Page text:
Custom PC Building
Part 4: Install Windows
If you've never installed an OS before it is usually a simple task but there are issues that can arise. Installing Windows on a custom machine can take a few extra steps than installing it on a pre-built machine. For this guide, we're going to use Windows 7 but you can of course install Windows Vista, XP, Linux, or even Mac OS X. Before you begin make sure you have the product key that goes with your operating system handy.
Before you install Windows, make sure you have the optimal version for your system for example if you have more than 4GB of RAM, you'll want to use 64-bit Windows instead of the standard 32-bit if supported by your board. Once you've got the right version of Windows, load the installation DVD (or flash drive, if that be the case) prepare to install the Operating System.
Step One: Start The Install: Start up your computer and it should automatically boot into the Windows installer. If you ever get a "Press any key to boot from CD" option, make sure to hit a key on your keyboard to continue.
Note: If you are not using a brand new drive you may have to format it first. Click on the currently-used partition, click "Drive options (advanced)", and then hit "Format". It should format the drive to be Windows-compatible, after which you can hit next and let the installation run. The installer will copy all the necessary files to your disk and reboot a number of times in the process. You may be asked for some information along the way. You'll know you're done when you hear the familiar startup chime and boot into the default Windows desktop.
Step Three: Install Drivers: The next thing you need to do before you actually use your computer is install your drivers. If your Ethernet or Wi-Fi works out-of-the-box, Windows may find most or all of your drivers for you. If not, you'll need to load the CD that came with your motherboard and addons to install the Ethernet or Wi-Fi drivers you need to access the internet.
Note: Once you've got the internet up and running, Windows will install drivers for you. It might not catch everything though, so you'll have to install some manually. The CD's that came with your motherboard, video card, and other hardware are probably already out of date but provides a good starting point. Next you'll want to download the drivers manually from the manufacturer's web site. Open up Device Manager by opening up the Start menu and searching for "Device Manager". Look for anything that has a question mark or an exclamation point next to it.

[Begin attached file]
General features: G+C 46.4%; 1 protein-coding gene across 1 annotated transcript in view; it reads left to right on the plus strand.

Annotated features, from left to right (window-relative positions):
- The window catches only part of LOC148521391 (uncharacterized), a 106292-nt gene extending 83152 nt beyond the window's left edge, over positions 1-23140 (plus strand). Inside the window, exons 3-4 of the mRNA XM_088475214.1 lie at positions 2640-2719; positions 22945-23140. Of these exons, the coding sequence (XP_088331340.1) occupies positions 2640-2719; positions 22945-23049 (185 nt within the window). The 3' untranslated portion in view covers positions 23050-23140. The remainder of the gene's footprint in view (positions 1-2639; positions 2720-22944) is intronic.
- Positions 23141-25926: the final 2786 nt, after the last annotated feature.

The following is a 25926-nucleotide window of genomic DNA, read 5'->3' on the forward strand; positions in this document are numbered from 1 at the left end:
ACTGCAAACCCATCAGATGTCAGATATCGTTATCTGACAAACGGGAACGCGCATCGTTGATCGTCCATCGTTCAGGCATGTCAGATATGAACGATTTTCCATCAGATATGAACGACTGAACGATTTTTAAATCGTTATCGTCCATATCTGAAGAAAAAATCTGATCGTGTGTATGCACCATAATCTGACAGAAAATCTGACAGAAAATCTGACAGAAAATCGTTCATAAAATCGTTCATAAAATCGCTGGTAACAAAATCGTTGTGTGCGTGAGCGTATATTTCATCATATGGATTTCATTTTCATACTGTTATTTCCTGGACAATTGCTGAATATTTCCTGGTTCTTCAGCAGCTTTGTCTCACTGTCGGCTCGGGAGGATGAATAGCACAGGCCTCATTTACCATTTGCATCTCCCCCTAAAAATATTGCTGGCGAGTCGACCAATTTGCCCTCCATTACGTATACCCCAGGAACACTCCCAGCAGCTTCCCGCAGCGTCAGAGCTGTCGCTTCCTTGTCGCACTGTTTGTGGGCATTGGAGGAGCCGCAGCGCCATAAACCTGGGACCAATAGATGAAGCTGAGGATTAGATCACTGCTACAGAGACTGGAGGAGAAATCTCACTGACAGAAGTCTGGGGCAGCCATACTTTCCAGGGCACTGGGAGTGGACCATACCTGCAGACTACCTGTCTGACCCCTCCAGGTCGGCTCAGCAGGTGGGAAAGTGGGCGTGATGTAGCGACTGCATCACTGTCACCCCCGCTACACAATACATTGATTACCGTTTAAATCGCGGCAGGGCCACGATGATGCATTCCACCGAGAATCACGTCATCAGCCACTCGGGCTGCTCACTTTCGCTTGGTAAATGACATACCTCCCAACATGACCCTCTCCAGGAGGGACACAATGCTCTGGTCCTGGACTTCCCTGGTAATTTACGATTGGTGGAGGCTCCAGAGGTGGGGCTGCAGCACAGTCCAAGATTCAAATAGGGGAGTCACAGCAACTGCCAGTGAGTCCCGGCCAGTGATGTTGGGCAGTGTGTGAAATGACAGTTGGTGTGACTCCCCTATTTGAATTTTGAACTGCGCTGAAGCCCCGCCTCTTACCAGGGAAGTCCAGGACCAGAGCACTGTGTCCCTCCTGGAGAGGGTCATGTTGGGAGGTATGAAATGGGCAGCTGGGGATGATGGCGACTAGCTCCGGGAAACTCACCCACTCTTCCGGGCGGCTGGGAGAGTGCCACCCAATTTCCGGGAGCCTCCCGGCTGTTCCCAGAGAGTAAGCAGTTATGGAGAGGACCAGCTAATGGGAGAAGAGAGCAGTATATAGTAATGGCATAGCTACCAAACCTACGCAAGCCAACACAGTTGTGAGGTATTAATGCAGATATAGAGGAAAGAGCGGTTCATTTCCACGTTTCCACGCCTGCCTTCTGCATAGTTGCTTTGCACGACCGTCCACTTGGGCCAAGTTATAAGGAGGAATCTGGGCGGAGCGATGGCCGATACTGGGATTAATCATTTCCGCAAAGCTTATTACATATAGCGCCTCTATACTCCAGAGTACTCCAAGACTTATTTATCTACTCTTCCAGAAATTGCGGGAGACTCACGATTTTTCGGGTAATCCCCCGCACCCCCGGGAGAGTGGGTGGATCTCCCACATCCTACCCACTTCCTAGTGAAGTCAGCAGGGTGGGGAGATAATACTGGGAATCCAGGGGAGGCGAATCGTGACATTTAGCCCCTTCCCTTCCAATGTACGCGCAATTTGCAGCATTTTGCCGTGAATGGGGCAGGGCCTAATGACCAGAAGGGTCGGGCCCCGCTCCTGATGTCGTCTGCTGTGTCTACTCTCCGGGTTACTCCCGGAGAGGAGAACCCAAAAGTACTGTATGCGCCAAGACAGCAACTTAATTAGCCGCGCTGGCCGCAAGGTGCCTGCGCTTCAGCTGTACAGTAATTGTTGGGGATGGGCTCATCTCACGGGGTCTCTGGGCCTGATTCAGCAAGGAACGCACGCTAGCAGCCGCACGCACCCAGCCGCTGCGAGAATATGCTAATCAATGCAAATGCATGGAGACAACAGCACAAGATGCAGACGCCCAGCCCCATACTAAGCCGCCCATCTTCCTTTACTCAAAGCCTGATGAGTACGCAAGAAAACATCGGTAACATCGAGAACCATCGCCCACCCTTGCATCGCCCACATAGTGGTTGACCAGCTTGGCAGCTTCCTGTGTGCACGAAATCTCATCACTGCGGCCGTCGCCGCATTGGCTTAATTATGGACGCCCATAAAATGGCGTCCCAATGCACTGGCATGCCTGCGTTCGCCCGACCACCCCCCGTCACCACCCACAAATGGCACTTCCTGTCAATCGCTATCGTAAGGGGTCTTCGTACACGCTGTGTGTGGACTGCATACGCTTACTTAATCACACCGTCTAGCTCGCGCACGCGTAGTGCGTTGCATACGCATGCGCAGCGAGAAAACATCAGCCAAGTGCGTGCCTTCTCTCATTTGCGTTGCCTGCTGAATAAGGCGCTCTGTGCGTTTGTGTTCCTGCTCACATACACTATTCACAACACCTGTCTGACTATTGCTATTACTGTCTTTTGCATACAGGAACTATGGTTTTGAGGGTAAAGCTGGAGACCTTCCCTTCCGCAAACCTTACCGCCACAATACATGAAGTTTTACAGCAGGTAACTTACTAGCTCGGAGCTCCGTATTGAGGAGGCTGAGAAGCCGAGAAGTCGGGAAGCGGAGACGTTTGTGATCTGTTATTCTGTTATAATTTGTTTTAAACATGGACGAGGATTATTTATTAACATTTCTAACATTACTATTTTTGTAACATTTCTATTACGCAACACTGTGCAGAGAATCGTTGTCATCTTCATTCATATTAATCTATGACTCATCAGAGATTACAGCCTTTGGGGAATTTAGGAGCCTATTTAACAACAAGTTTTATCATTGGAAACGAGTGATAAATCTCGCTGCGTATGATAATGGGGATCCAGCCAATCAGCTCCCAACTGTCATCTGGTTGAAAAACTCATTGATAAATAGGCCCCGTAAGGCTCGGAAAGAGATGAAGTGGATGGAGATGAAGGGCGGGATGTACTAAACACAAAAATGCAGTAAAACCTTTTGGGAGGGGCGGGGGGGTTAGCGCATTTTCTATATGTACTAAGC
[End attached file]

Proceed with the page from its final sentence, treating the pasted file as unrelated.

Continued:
Note: If it says "Unknown Device" next to the driver-less device, try inserting the CD that came with your motherboard and seeing if there are any drivers that aren't listed in the Device manager, and try installing those from the manufacturer's web site. Eventually, you should be able to get everything installed.
Step Four: Windows Updates: The last thing you'll want to do is get Windows up to date. Chances are, you've already gotten a notification from Windows Update at this point, but if not, head into your Start Menu, go to Programs, and hit Windows Update. Install all the updates it gives you, and reboot your computer. Check for updates again and it'll have a whole new slew of them for you. You'll have to do this quite a few times, but eventually it should stop serving you notifications and you'll be all up to date. When you are, you're ready to actually start using your computer.
This is also a good time to get some antivirus on your machine, as well as any other basic apps you want.
Congratulations! You've bought, built, and set up a working computer from start to finish! Enjoy your new custom-built machine.
For further assistance in your PC build please join the free PC forums where you can find anything PC related and get the answers you need. The 727Customs free PC forum link: http://727customz-pc-forum.proboards.com/